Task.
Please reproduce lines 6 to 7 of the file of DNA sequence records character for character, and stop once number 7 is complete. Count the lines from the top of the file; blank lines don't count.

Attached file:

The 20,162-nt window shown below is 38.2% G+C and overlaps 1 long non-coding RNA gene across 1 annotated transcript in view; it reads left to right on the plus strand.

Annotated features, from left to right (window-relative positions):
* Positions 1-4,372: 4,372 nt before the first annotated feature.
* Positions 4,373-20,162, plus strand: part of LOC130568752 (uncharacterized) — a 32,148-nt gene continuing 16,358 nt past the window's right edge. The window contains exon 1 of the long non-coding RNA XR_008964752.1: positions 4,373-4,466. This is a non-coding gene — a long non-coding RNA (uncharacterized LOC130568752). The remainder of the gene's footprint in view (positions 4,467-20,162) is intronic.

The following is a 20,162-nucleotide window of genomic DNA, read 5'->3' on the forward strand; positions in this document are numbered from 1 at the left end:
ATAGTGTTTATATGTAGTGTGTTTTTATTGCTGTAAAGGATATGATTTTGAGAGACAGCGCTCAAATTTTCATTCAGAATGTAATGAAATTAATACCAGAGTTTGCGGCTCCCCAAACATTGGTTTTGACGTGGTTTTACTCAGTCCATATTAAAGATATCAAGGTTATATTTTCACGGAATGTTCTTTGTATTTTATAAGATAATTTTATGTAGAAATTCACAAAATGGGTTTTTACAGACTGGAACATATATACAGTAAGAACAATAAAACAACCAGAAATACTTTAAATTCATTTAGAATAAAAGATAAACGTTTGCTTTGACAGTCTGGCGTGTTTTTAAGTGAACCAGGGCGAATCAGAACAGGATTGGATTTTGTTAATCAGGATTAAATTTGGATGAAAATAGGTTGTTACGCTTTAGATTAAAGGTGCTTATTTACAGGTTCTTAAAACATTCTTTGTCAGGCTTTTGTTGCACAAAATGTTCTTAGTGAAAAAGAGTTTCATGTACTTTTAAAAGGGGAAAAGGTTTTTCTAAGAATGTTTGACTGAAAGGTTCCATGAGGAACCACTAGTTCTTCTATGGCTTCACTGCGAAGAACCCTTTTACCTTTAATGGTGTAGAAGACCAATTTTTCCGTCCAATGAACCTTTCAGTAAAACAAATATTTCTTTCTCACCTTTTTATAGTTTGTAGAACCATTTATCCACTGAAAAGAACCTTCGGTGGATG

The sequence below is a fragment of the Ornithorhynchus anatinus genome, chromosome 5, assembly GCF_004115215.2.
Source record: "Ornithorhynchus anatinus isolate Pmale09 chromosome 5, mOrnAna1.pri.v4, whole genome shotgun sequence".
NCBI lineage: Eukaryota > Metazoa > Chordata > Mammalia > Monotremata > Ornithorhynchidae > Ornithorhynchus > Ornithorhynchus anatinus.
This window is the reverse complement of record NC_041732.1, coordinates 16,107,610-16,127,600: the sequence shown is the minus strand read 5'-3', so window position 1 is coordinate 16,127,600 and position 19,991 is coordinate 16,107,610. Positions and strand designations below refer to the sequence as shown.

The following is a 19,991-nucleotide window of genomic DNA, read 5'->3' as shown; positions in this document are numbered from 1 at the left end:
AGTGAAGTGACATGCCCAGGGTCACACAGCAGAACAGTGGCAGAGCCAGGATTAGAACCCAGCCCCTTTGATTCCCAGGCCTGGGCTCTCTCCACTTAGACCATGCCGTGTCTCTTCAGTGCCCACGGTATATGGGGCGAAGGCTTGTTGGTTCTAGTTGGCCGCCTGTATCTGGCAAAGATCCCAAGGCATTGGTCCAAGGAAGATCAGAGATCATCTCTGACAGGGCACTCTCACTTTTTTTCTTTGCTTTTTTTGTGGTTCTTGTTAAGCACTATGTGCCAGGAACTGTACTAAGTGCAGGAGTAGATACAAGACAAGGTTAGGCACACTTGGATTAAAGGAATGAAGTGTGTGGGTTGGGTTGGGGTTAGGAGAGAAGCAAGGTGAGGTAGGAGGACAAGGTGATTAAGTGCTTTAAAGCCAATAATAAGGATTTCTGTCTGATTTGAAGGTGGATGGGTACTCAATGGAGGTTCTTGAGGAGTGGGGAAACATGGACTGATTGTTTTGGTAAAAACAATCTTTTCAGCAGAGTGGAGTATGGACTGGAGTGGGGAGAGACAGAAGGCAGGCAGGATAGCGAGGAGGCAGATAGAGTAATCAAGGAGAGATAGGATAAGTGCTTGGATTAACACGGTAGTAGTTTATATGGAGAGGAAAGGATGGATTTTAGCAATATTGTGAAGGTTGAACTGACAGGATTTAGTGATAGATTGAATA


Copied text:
ATAGTGTTTATATGTAGTGTGTTTTTATTGCTGTAAAGGATATGATTTTGAGAGACAGCGCTCAAATTTTCATTCAGAATGTAATGAAATTAATACCAGAGTTTGCGGCTCCCCAAACATTGGTTTTGACGTGGTTTTACTCAGTCCATATTAAAGATATCAAGGTTATATTTTCACGGAATGTTCTTTGTATTTTATAAGATAATTTTATGTAGAAATTCACAAAATGGGTTTTTACAGACTGGAACATATATACAGTAAGAACAATAAAACAACCAGAAATACTTTAAATTCATTTAGAATAAAAGATAAACGTTTGCTTTGACAGTCTGGCGTGTTTTTAAGTGAACCAGGGCGAATCAGAACAGGATTGGATTTTGTTAATCAGGATTAAATTTGGATGAAAATAGGTTGTTACGCTTTAGATTAAAGGTGCTTATTTACAGGTTCTTAAAACATTCTTTGTCAGGCTTTTGTTGCACAAAATGTTCTTAGTGAAAAAGAGTTTCATGTACTTTTAAAAGGGGAAAAGGTTTTTCTAAGAATGTTTGACTGAAAGGTTCCATGAGGAACCACTAGTTCTTCTATGGCTTCACTGCGAAGAACCCTTTTACCTTTAATGGTGTAGAAGACCAATTTTTCCGTCCAATGAACCTTTCAGTAAAACAAATATTTCTTTCTCACCTTTTTATAGTTTGTAGAACCATTTATCCACTGAAAAGAACCTTCGGTGGATG

The sequence below is a fragment of the Ornithorhynchus anatinus genome, chromosome 5, assembly GCF_004115215.2.